Rolling for Initiative is a weekly column by Scott Thorne, PhD, owner of Castle Perilous Games & Books in Carbondale, Illinois and instructor in marketing at Southeast Missouri State University.  This week, Thorne talks about his experiences at ASTRA in St. Louis.

I attended the Marketplace and Academy sponsored by the American Specialty Toy Retailing Association (ASTRA) in St. Louis this past week.  My store manager and I were only there for a couple of days, but I was struck by the differences between this trade show, GAMA Expo and the shows put on by various game distributors.  I cannot speak to comic trade shows as the ComicsPro show is the only one I have attended and not for several years now.  Here are my thoughts:

I find that presentations at game industry meetings are more business-oriented than the ones I attended at ASTRA and there were more "tracks" from which to choose.  The GAMA Expo especially offers presentations on inventory management, business planning, displays, consumer behavior etc.  Both GAMA Expo and distributor shows offer several hours of manufacturer and publisher presentations, which you must attend if you want to receive the promotional box shipped to stores after the show.  At the ASTRA show, there were only about half a dozen education sessions, dealing with topics such as the rise of the Kidult, ADA Essentials, STEAM toys, AI and neurodiversity, as well as the opportunity to get credentialed as a Certified Play Expert.

The ASTRA sessions reminded me of the educator and librarian sessions offered at Gen Con.  There was no track of programming with publishers promoting their products to retailers attending the event.

Exhibit Hall
The ASTRA exhibit hall was huge, easily twice the size of the hall at distributor events and about a quarter to a third larger than that at GAMA Expo.  Such a large amount of space made it easy to spread the booths out, so I never felt crowded as I have at game industry shows.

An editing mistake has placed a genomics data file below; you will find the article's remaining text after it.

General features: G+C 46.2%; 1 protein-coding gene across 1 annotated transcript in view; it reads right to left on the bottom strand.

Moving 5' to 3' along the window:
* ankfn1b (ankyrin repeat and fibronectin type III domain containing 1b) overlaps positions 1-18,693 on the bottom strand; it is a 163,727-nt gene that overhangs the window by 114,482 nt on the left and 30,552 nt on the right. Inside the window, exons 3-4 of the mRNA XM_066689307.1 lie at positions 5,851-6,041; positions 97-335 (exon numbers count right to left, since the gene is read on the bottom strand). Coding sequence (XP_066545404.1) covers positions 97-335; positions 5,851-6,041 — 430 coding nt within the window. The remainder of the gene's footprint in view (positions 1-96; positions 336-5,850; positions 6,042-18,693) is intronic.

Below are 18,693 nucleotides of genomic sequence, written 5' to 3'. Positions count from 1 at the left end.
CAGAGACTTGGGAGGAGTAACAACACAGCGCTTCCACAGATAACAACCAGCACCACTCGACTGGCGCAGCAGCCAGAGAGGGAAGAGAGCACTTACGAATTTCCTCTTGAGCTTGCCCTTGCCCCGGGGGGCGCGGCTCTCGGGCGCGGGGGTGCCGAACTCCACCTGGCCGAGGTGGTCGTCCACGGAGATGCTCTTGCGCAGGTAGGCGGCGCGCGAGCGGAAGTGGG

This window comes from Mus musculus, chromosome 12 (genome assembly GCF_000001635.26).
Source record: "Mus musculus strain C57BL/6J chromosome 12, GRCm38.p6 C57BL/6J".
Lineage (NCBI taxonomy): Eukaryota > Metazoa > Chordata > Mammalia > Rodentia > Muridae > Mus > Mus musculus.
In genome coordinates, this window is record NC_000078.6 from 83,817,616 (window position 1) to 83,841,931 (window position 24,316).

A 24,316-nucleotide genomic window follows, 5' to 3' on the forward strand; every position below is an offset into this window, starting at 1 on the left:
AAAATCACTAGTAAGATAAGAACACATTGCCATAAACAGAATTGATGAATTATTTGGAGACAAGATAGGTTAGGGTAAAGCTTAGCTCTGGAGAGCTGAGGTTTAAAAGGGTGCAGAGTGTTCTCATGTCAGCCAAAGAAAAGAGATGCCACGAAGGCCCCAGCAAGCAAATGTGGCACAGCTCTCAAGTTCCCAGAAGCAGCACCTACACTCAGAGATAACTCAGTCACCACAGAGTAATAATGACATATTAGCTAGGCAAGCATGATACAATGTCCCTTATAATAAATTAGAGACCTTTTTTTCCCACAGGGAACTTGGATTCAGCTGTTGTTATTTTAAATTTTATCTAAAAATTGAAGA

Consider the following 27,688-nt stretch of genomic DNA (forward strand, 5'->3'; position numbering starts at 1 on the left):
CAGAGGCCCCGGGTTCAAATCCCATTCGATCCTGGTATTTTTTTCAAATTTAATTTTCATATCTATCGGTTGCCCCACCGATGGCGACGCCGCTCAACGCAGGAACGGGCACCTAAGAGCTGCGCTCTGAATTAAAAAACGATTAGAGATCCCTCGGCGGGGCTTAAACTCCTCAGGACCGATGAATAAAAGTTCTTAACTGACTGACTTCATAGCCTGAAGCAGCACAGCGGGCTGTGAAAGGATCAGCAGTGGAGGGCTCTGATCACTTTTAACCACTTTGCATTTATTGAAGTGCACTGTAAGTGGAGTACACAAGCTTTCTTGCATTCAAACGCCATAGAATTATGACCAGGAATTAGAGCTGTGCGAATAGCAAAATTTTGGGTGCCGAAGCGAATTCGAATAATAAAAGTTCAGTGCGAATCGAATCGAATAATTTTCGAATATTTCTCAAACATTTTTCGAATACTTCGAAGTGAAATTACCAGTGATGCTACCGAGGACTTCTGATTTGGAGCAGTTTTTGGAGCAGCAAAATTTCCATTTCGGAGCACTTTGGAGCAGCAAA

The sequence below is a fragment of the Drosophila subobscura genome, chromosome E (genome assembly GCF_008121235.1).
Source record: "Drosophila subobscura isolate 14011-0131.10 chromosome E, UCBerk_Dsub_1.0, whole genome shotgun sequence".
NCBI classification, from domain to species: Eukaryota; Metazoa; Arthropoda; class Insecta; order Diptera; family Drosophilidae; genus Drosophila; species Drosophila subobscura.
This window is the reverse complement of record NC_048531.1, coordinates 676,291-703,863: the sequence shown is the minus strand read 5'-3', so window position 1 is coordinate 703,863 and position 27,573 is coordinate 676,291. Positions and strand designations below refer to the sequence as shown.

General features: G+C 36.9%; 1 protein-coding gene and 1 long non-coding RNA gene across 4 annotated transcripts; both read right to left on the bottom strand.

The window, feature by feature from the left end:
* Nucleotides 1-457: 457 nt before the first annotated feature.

Placing orders was the focus of the show, so catalogs and flyers were the order of the day. At game industry events, manufacturers come loaded up with products to give away to attending retailers and it is quite common to see someone walking around with an armload of free games they have received from various publishers.  None of that at ASTRA. Instead, attending retailers get loaded up with catalogs, some of which are quite thick, from which to place orders when they get back to the store.  I heard one publisher who primarily sells to the game industry comment that they preferred the ASTRA show, because they were writing more orders and giving away less free stuff.

I thought I did a decent amount of business until I saw the size of orders manufacturers expected to write for a store to qualify for a show special like free shipping or a 5% discount.  $400 to $500 orders from a single manufacturer with only partially subsidized shipping or a 5% discount were not uncommon, with some specials requiring a $1,000 or $3,000 order to qualify.

Games at the ASTRA show are kind of secondary.  The focus was on kids’ toys, plush, craft kits and the like.  The games offered are generally targeted at family and young players; none of the more complex games found in most hobby game stores.  Norse Foundry, The OP and Games Workshop were the only ones I recognized, although due to the size of the hall, I likely missed a few.  I had one publisher, who was attending but had no booth, tell me they had a booth last year but had so few customers that it was not worth their while to set up this year.

Worth it?
Certainly.  I am just trying to figure out where I am going to fit the orders I wrote at the show when they arrive.

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The opinions expressed in this column are solely those of the writer, and do not necessarily reflect the views of the editorial staff of